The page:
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The Barmaid Blog™: Life for a 30-something Manhattan Barmaid

Down That Road

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Corona Barmaid
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Down That Road

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Scotch Rocks
"Debra, have you ever thought about writing songs?"

Monday night we're watching NBC's "The Voice," and finalist Alisan Porter has just finished singing her original song, "Down That Road." We'd already gotten to know her as a great singer over the course of this season, but now it seems she's a really talented songwriter as well. I make a mental note to download the song from iTunes later, because my stepdaughter has asked me a question, and I don't want to be rude.

My stepdaughter. No, I'm still not used to that phrase, thanks for asking. And don't even get me started on the fact that I'm a stepmother.

"Why do you ask?"

"Well, you're pretty talented at blogging and fiction, I just wondered if you ever tried songs."

If you've never helped raise someone else's teenagers before, let me help you out for a second: A seventeen year old girl calling her stepmother "pretty talented" is roughly equivalent to awarding a Nobel Prize. My heart warms, and I start checking my pockets for an acceptance speech.

"That's sweet of you to say, Katy, thank you."

She rolls her eyes. "That wasn't my point." I decide to put off booking my flights to Stockholm for a little while longer.

"I actually did try writing songs for a little while, back in college. A few of my sorority sisters and I were huge fans of Destiny's Child, and we tried to start a girl group. Let's just say it wasn't a huge success."

"Who's Destiny's Child?" asks... my stepson. Yeah, not used to that one yet, either.

"Do you know who Beyoncé is?" I've learned never to make assumptions with these two.

"Of course," Ryan replies. "Hey - you're not secretly Becky with the good hair, are you?" Warren and Katy laugh.

"Trust me, I've never met Jay Z."

"I don't know, Debra, you're leading all these double lives. I'm pretty sure for a while people thought Rachael Ray was writing the Barmaid Blog." We all laugh.

"Anyway, Destiny's Child was Beyoncé's group before she went solo."

"Before she went solo? She's been a huge star forever, and she's barely thirty, isn't she?"

"Not really sure how old she is, but I think she was still in middle school when Destiny's Child got started."

"And you two complain you don't even have time for all your homework," interjects Warren.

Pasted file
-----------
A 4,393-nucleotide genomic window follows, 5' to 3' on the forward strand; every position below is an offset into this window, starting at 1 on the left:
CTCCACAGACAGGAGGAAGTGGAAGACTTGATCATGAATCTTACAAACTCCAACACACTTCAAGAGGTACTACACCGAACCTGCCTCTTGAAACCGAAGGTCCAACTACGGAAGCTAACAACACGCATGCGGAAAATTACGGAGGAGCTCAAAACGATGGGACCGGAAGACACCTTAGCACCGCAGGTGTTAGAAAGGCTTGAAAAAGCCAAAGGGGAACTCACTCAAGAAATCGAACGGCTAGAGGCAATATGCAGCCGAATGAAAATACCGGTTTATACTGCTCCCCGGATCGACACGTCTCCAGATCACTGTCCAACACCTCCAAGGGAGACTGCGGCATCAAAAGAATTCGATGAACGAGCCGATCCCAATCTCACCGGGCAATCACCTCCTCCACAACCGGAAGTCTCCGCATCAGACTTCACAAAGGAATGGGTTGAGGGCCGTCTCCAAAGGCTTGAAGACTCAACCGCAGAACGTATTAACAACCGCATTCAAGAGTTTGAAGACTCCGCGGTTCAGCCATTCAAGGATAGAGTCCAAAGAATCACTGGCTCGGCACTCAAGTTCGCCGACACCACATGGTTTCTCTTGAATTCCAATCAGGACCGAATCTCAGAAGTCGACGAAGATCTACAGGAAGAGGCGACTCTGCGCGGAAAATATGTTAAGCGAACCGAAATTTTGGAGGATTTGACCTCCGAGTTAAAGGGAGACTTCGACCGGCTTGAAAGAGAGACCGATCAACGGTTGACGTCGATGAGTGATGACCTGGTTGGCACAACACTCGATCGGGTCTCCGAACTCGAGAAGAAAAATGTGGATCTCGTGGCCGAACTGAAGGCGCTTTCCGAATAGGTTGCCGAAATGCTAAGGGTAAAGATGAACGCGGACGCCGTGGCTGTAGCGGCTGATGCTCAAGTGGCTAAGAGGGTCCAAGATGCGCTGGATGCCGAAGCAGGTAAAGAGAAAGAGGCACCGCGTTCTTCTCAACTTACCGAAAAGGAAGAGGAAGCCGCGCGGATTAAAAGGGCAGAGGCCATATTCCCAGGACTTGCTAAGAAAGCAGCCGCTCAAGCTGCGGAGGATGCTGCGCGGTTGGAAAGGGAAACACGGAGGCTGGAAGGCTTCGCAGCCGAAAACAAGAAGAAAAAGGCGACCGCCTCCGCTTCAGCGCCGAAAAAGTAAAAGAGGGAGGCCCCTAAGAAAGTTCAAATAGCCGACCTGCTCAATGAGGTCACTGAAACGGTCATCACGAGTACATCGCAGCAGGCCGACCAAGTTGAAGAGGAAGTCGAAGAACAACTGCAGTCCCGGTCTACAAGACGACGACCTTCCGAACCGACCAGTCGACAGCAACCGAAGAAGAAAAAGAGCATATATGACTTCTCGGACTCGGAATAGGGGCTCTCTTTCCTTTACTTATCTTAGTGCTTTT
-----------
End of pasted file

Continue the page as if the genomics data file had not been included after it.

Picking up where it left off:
"Get me a record deal, Dad, and I promise I'll find the time."

Katy says, "You couldn't carry a tune if it had handles and a hoverboard, Chewbacca."

"Coming from you that's a real compliment, Maz Kanata."

"Dad!"

Warren stifles a smile. "Can I just say that it's a nerd's dream come true that my kids love 'Star Wars' enough to mine it for insults?"

Katy rolls her eyes again, and I wonder if her mother's ever warned her they might stick back there someday. "Dad, if you start talking about opening night in 1977 again, I swear I will Instagram all your Bar Mitzvah photos."

"Who pays for your phone again, Katy? I'm having trouble remembering, you know how it is with us old people."

"Get me a record deal, Dad," Katy says in a voice clearly meant to mock Ryan's, "and I'll pay for my own phone."

Ryan comes right back, "You couldn't carry a tune if you lived in an open carry state, Hopalong Chastity."

"Anyway," I interrupt as Katy whacks Ryan with a throw pillow, "it turned out I had no talent for writing lyrics, and none of us were all that good at singing to begin with."

Warren asks, "What did you write songs about?"

"Um... I can't remember?"

"Oh, please!" says Katy.

"Fine - fine. I think I wrote one about a UNH hockey player we all had a crush on."

"Which one?" asks Ryan.

"Mike Lubesnick," I mumble.

"You could've ended up being Mrs. Lubesnick?" Ryan asks, laughing.

"Not if he'd ever heard the song I wrote, I promise you. And by the way, it's not easy finding words that rhyme with 'Lubesnick.'"

Ryan starts crooning immediately, "Oh, you're so hot and dreamy, Mike Lubesnick, it's enough to make a perfect ten sick!" We all applaud, even Katy, who can't help laughing.

"That's not bad," says Warren. "Keep it up, you may get that record deal yet."

"Please don't encourage him, Dad," says Katy.

Warren hits the button on his DVR remote to unpause the Voice finals, and I settle back into the cuddle we had going before Katy made her inquiry. Don't get me wrong, helping raise someone else's kids is a huge challenge every single day, but I love my stepfamily. Some days, I wonder what the hell scared me so much.

Other days it's easier to remember, but this is one of the good ones.

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